The Presidential Election of 1880

By Herbert J. S. J. Clancy | Go to book overview
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CHAPTER 1
The Struggle for the Republican Nomination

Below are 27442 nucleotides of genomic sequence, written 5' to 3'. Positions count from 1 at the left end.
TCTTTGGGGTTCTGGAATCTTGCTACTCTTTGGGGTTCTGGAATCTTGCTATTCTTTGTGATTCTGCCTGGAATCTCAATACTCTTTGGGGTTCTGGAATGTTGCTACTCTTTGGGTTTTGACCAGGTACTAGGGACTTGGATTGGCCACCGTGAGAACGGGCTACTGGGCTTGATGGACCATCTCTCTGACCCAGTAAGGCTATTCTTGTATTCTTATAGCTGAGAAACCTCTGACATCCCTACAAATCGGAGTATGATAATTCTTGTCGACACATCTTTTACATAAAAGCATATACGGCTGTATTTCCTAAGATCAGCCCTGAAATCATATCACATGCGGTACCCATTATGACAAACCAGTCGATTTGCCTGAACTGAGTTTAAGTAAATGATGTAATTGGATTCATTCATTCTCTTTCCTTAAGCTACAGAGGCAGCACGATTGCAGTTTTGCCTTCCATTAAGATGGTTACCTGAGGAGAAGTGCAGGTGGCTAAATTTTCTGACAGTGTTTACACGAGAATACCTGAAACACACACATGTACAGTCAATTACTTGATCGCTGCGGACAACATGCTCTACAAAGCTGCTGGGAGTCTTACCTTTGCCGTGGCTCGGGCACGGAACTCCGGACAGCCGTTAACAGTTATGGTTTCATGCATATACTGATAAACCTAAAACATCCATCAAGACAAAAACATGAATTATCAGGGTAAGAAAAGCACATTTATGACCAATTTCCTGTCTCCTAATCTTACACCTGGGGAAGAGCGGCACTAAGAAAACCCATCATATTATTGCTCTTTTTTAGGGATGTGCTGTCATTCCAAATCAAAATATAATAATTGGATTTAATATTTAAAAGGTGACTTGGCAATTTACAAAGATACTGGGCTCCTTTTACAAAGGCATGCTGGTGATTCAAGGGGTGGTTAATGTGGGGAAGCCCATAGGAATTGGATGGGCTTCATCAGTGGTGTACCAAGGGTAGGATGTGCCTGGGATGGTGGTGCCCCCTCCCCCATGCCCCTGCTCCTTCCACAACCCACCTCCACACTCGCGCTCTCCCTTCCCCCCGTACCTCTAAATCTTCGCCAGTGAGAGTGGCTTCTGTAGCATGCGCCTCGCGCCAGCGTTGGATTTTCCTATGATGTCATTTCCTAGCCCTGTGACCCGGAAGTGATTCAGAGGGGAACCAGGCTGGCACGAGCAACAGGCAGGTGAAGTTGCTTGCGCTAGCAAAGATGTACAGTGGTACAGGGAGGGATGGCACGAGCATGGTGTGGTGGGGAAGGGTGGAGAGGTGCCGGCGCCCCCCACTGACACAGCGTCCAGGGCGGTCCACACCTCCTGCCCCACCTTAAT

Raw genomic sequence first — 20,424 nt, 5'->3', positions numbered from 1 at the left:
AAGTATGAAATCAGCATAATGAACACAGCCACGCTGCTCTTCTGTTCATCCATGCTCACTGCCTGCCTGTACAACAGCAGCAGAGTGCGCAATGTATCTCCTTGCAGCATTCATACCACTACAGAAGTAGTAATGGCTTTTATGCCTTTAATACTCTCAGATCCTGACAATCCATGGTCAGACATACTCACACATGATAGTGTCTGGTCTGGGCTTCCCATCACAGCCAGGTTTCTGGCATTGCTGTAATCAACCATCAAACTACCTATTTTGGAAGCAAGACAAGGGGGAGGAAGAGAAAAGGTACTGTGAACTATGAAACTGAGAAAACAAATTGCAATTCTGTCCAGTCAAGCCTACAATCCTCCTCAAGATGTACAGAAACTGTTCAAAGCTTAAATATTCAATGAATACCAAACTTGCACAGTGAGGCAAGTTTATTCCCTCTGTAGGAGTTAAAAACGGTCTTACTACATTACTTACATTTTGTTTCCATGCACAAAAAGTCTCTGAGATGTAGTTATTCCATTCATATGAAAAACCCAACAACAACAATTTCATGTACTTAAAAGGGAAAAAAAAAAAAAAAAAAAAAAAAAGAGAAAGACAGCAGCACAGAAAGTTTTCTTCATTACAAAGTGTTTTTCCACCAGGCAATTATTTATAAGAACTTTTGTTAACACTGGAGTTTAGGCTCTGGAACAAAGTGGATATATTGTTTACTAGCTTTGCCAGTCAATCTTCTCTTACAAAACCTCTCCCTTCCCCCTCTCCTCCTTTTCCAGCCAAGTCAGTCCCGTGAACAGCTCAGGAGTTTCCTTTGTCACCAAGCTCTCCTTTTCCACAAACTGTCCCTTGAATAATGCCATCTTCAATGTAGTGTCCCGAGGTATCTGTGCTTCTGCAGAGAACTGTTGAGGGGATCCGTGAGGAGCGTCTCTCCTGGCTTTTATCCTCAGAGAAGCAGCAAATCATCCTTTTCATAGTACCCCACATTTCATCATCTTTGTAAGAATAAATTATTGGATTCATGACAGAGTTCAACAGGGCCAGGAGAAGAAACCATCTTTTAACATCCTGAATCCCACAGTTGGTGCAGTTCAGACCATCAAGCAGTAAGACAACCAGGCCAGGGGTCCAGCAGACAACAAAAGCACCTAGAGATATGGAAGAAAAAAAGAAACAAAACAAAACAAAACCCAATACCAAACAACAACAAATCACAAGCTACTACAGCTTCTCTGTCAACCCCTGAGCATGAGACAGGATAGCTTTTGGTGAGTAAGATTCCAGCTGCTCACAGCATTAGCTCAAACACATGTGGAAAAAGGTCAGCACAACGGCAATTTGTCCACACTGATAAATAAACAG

M arch 5, 1877 was significant for two reasons. It saw the peaceful inauguration of Hayes and heard the opening gun in the bitter war for the Republican presidential nomination of 1880. Hayes had stumped Ohio in 1872 for the corrupt Grant machine. In spite of this he had been accepted by the Schurz faction as a reform candidate. If Hayes was anxious for a second term, he carefully concealed his intentions, for he immediately alienated both the Conkling Stalwarts and the Blaine Half-Breeds. Conkling had ambitions for the Department of State for himself and had asked for the Post Office Department for his lieutenant, Thomas C. Platt. Neither he nor Platt entered the official family of Hayes. Blaine had urged his friend William P. Frye for the Cabinet, only to be ignored. Simon Cameron of Pennsylvania had demanded the retention of his son, Don Cameron, as secretary of war. Hayes refused to respond to this pressure. Instead of Conkling, Evarts got the State Department. Schurz, secretary of the interior under Hayes, suggested Evarts. Instead of Platt, David M. Key, ex-Confederate and Tilden Democrat from Tennessee, became postmaster general. Instead of Cameron, George W. McCrary of Iowa became secre

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